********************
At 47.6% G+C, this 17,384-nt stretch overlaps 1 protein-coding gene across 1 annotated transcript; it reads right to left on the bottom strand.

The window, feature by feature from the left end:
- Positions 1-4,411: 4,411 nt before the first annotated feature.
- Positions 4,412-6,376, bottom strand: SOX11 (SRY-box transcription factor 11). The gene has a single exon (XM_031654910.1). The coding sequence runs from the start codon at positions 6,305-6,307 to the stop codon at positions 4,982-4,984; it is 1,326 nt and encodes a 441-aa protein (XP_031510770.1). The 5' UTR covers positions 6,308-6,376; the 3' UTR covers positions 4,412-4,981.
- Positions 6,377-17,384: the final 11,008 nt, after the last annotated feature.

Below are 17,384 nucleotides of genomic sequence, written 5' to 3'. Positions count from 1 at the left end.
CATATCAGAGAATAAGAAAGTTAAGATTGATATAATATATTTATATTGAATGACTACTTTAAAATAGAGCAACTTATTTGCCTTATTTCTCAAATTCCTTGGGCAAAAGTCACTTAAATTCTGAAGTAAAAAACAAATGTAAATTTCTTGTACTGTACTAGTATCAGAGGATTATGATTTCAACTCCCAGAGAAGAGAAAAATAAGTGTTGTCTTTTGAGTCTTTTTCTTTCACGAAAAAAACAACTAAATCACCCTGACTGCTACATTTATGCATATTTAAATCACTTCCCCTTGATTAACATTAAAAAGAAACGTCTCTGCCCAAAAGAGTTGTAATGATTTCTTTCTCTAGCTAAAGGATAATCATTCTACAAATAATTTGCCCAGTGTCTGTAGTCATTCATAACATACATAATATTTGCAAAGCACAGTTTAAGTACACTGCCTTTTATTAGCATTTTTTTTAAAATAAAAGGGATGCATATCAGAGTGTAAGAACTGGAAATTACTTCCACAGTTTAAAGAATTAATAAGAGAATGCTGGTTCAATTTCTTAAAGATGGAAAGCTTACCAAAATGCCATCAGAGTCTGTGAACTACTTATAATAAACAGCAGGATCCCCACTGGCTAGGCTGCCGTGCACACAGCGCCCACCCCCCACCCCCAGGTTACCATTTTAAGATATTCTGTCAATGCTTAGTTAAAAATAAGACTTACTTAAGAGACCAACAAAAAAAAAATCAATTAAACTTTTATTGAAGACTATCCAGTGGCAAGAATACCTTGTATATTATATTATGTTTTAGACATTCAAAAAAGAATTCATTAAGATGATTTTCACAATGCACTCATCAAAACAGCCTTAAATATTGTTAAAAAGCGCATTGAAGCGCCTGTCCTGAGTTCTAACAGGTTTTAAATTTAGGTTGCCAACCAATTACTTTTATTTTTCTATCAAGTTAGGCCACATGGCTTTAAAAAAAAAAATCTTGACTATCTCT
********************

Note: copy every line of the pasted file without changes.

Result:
At 47.6% G+C, this 17,384-nt stretch overlaps 1 protein-coding gene across 1 annotated transcript; it reads right to left on the bottom strand.

The window, feature by feature from the left end:
- Positions 1-4,411: 4,411 nt before the first annotated feature.
- Positions 4,412-6,376, bottom strand: SOX11 (SRY-box transcription factor 11). The gene has a single exon (XM_031654910.1). The coding sequence runs from the start codon at positions 6,305-6,307 to the stop codon at positions 4,982-4,984; it is 1,326 nt and encodes a 441-aa protein (XP_031510770.1). The 5' UTR covers positions 6,308-6,376; the 3' UTR covers positions 4,412-4,981.
- Positions 6,377-17,384: the final 11,008 nt, after the last annotated feature.

Below are 17,384 nucleotides of genomic sequence, written 5' to 3'. Positions count from 1 at the left end.
CATATCAGAGAATAAGAAAGTTAAGATTGATATAATATATTTATATTGAATGACTACTTTAAAATAGAGCAACTTATTTGCCTTATTTCTCAAATTCCTTGGGCAAAAGTCACTTAAATTCTGAAGTAAAAAACAAATGTAAATTTCTTGTACTGTACTAGTATCAGAGGATTATGATTTCAACTCCCAGAGAAGAGAAAAATAAGTGTTGTCTTTTGAGTCTTTTTCTTTCACGAAAAAAACAACTAAATCACCCTGACTGCTACATTTATGCATATTTAAATCACTTCCCCTTGATTAACATTAAAAAGAAACGTCTCTGCCCAAAAGAGTTGTAATGATTTCTTTCTCTAGCTAAAGGATAATCATTCTACAAATAATTTGCCCAGTGTCTGTAGTCATTCATAACATACATAATATTTGCAAAGCACAGTTTAAGTACACTGCCTTTTATTAGCATTTTTTTTAAAATAAAAGGGATGCATATCAGAGTGTAAGAACTGGAAATTACTTCCACAGTTTAAAGAATTAATAAGAGAATGCTGGTTCAATTTCTTAAAGATGGAAAGCTTACCAAAATGCCATCAGAGTCTGTGAACTACTTATAATAAACAGCAGGATCCCCACTGGCTAGGCTGCCGTGCACACAGCGCCCACCCCCCACCCCCAGGTTACCATTTTAAGATATTCTGTCAATGCTTAGTTAAAAATAAGACTTACTTAAGAGACCAACAAAAAAAAAATCAATTAAACTTTTATTGAAGACTATCCAGTGGCAAGAATACCTTGTATATTATATTATGTTTTAGACATTCAAAAAAGAATTCATTAAGATGATTTTCACAATGCACTCATCAAAACAGCCTTAAATATTGTTAAAAAGCGCATTGAAGCGCCTGTCCTGAGTTCTAACAGGTTTTAAATTTAGGTTGCCAACCAATTACTTTTATTTTTCTATCAAGTTAGGCCACATGGCTTTAAAAAAAAAAATCTTGACTATCTCT